Why XPATH ?

Identifying the required element is one of the more painful and difficult process in UI Automation.

Thats where XPATH comes for the rescue. It is everyone’s favorite and it comes handy for even the most complicated HTML pages.

In this article, I will list all the XPATH commands which I have came across during my automation career. If I have omitted or mistyped any of the commands, please let me know in the comments section.

Sample HTML DOM

We will be using the below sample HTML DOM through out this article for reference.

<html>
<body>
    <div class="Website base class">
        <span>
            <p>
                Welcome to the Website
                <div class="Level One" id="user">
                    <h1>Some second level texts</h1>
                    <div class="Level two">Some third level texts</div>
                </div>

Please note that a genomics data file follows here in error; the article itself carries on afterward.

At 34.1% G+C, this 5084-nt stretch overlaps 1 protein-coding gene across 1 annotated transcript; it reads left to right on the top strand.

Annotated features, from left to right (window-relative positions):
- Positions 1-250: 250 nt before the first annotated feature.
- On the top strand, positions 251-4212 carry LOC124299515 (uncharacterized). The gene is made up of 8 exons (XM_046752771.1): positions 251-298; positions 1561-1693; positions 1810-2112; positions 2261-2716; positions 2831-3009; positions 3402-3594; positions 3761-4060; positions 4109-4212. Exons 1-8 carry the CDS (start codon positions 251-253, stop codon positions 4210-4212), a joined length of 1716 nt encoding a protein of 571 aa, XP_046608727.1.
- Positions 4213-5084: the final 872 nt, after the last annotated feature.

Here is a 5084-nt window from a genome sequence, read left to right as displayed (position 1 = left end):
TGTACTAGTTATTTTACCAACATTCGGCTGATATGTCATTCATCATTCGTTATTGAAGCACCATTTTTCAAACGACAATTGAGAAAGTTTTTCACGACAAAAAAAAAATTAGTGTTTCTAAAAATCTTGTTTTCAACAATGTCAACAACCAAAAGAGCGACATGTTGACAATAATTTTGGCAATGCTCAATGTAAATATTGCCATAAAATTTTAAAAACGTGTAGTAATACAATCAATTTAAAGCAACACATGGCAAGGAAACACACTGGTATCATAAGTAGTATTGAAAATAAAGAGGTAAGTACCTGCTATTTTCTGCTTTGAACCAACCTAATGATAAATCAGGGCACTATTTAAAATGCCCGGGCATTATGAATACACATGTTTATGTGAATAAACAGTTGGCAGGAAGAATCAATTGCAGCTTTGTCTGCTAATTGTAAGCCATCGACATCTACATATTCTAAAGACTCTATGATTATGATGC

</p>
        </span>
    </div>
    <div class="loginclass">
        <div class="Username">
            <p>username:</p>
            <input type="text" id="user">
        </div>
        <div class="Password">
            <p>Password:</p>
            <input type="text" id="pass">
        </div>
        <p>Press the Login button to submit</p>
        <div class="login" role="alert">
            <p>Login:</p>
            <button id="login">
        </div>
        <p class="last element">
            Adding another paragraph
            <p class="last elements sub element">Adding another paragraph</p>
        </p>
        <span class="spanclass">
            <input class="insidespanclass" type="text">
        </span>
    </div>
</body>
</html>

1. Find element by id

Example: From the sample HTML DOM given above, we can find the input field(class= “Username”) using the XPATH command :